As I write, a new crop of heritage corn is going into the ground, beginning to deliberate on its emergence on the surface of our Mother Earth, peeking through her skin. This year, we will be proudly growing four varieties on our lands, the beautiful Seneca Pink Lady; the Manitoba White Flint; the Bear Island prized flint; and a Mandan Red corn. We have planted, and started much of our gardens already, and are hoping for a good year. We are also hoping for a good year for our goats. That is right; you read it here first- our goats. This year, we begin our first inter-cultural goat project, working to both, care for our land, provide local nutrition and create a local market for Halal goats for our new Muslim neighbors. As I write, I have a home. Many of you know that this past year was extremely trying for our organization and our people. It was, indeed a perfect storm. This is to say that my family‟s home burned to the ground, several of my senior staff had to leave for medical reasons, and the demise of world financial markets almost cost our organization, our financial well being. As I write to you now, I can say that we have survived. We have changed, we are stronger, more lean, and soon we hope to be more virtual and versatile, as this woman and an organization which is founded in the last millennium begins to move squarely into this millennium, and the age of Facebook, Twitter, and the Internet. We hope you will join us. Miigwech,


Green Jobs for Brown People Bringing the Green Economy to Gaawaabaabanikaag

Oozhitoonidaa- Let‟s Build It
This is our strategy. Our organization suffered greatly from the financial challenges of most of our major donors- our budget was cut by two thirds. We found that we were unable to continue most of our staff support and program work, but we are a rather determined and resilient group of individuals. Much of the staff did face layoffs. We had some opportunities, however, which we took. Namely, the rebuilding of the LaDuke family home- a green, local and, a bit eccentric home. Four of the primary staff of Sustainable Communities were able to work a good portion of the year, and learn some pretty amazing skills along the way, as carpenters.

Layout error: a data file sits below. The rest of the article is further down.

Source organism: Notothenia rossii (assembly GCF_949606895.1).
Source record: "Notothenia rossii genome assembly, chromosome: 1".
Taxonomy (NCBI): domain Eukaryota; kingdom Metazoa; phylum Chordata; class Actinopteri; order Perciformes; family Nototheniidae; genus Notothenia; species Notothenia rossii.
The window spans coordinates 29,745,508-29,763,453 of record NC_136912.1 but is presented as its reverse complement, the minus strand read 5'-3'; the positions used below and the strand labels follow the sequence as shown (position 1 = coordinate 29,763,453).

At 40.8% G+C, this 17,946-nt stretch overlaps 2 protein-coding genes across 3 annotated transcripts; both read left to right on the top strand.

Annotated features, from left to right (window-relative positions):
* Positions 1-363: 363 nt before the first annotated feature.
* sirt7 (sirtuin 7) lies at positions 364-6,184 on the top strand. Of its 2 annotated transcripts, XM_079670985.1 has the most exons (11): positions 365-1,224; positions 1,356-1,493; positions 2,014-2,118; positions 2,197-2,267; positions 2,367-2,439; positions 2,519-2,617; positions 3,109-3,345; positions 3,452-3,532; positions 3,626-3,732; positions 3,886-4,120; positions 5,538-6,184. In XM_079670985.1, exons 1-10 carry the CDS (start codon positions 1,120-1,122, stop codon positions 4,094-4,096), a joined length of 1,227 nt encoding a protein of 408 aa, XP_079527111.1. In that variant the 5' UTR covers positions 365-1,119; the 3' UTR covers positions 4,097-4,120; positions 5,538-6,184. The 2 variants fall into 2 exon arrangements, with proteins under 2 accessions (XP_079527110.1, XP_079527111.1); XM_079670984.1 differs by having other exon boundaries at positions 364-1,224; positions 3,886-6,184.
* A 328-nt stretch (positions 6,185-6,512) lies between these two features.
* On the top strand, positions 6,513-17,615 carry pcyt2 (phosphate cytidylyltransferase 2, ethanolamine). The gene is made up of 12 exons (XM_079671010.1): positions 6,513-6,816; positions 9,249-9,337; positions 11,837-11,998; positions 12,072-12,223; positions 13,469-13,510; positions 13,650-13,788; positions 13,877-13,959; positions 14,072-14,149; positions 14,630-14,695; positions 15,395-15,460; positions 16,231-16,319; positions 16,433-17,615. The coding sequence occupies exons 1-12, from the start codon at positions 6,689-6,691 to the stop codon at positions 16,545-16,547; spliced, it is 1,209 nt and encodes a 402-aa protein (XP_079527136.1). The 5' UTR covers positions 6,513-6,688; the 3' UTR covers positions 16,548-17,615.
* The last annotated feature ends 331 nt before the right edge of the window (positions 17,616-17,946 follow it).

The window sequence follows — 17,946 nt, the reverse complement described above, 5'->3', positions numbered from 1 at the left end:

Staff members assisting the building of the LaDuke new home.

The house burned in November of 2008, leaving a family of nine homeless, and putting a great deal of strain on our organization. As the LaDuke family moved from rental home to rental home, a plan emerged to build a green home. This was actualized through a set of opportunities, challenges and small miracles. An insurance settlement provided some resources, and many people donated to the family – clothing, beadwork, food, prayers and money. With this, our Executive Director, began to find Craig‟s list. This means, that the first part of the house – some ninety two logs which had been sustainably harvested three hours away, and were two years cured, were available. This began the quest for green. Despite the lack of Leeds Certification ( Leeds seems to apply mostly to buying new, as opposed to salvage) , we contend this is a pretty green house. That is to say, that most of the windows, doors, floors, appliances, plumbing and fixtures are all used, or salvaged. The house is designed to use wood as a primary heat source, has back up heating systems, a good deal of light, and room for many children, grandchildren and visitors, who still come to stay. Tony Tibbetts, a Lakota/Ojibwe man was able to engineer the house and train most of our staff on the skills of log building and green building. Ron, Pat and Eric Chilton, were joined by Brian Wichern, Jon Stevens, Doug Fineday and Will Hanks to make a pretty nice house for the family. We are very thankful for everyone‟s support and the fact that our Executive Director, once again has a desk.

Wassamoan Kapashesit & Zapatista Dolls


Mino-Waasamowin- Good Energy Project